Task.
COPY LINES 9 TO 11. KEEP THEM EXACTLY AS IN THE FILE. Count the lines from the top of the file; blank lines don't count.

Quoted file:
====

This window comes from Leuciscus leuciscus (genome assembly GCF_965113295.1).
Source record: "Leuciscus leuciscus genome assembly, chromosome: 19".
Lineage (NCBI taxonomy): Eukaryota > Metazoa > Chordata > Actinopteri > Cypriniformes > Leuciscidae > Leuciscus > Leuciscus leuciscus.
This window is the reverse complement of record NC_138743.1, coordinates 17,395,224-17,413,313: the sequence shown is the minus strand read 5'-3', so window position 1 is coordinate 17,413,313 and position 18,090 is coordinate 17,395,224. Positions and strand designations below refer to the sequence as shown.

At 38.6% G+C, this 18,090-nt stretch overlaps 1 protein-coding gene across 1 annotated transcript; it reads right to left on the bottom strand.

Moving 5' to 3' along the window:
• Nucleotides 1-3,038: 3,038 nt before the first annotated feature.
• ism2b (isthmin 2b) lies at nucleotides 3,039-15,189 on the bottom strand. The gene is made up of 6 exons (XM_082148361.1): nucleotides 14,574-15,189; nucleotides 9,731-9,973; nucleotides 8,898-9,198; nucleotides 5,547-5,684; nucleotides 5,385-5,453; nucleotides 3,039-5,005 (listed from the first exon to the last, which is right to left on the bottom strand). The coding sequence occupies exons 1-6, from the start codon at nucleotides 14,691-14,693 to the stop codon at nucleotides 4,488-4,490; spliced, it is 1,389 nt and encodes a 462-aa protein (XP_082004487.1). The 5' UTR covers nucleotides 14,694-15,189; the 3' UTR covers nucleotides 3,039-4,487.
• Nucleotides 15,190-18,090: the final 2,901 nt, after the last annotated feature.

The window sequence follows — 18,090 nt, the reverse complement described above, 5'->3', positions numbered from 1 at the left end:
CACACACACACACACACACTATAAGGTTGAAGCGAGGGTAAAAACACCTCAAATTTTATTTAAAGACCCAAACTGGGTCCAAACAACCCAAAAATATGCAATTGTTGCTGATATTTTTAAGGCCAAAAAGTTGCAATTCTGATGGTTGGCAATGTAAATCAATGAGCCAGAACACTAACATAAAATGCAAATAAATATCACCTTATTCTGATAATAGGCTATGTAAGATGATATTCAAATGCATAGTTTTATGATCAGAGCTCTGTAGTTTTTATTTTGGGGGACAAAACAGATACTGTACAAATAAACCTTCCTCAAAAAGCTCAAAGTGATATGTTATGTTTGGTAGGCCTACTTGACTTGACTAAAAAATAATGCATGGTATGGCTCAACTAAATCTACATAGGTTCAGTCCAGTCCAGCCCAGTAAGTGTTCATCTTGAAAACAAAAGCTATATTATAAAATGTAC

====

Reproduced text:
• Nucleotides 15,190-18,090: the final 2,901 nt, after the last annotated feature.

The window sequence follows — 18,090 nt, the reverse complement described above, 5'->3', positions numbered from 1 at the left end:
CACACACACACACACACACTATAAGGTTGAAGCGAGGGTAAAAACACCTCAAATTTTATTTAAAGACCCAAACTGGGTCCAAACAACCCAAAAATATGCAATTGTTGCTGATATTTTTAAGGCCAAAAAGTTGCAATTCTGATGGTTGGCAATGTAAATCAATGAGCCAGAACACTAACATAAAATGCAAATAAATATCACCTTATTCTGATAATAGGCTATGTAAGATGATATTCAAATGCATAGTTTTATGATCAGAGCTCTGTAGTTTTTATTTTGGGGGACAAAACAGATACTGTACAAATAAACCTTCCTCAAAAAGCTCAAAGTGATATGTTATGTTTGGTAGGCCTACTTGACTTGACTAAAAAATAATGCATGGTATGGCTCAACTAAATCTACATAGGTTCAGTCCAGTCCAGCCCAGTAAGTGTTCATCTTGAAAACAAAAGCTATATTATAAAATGTAC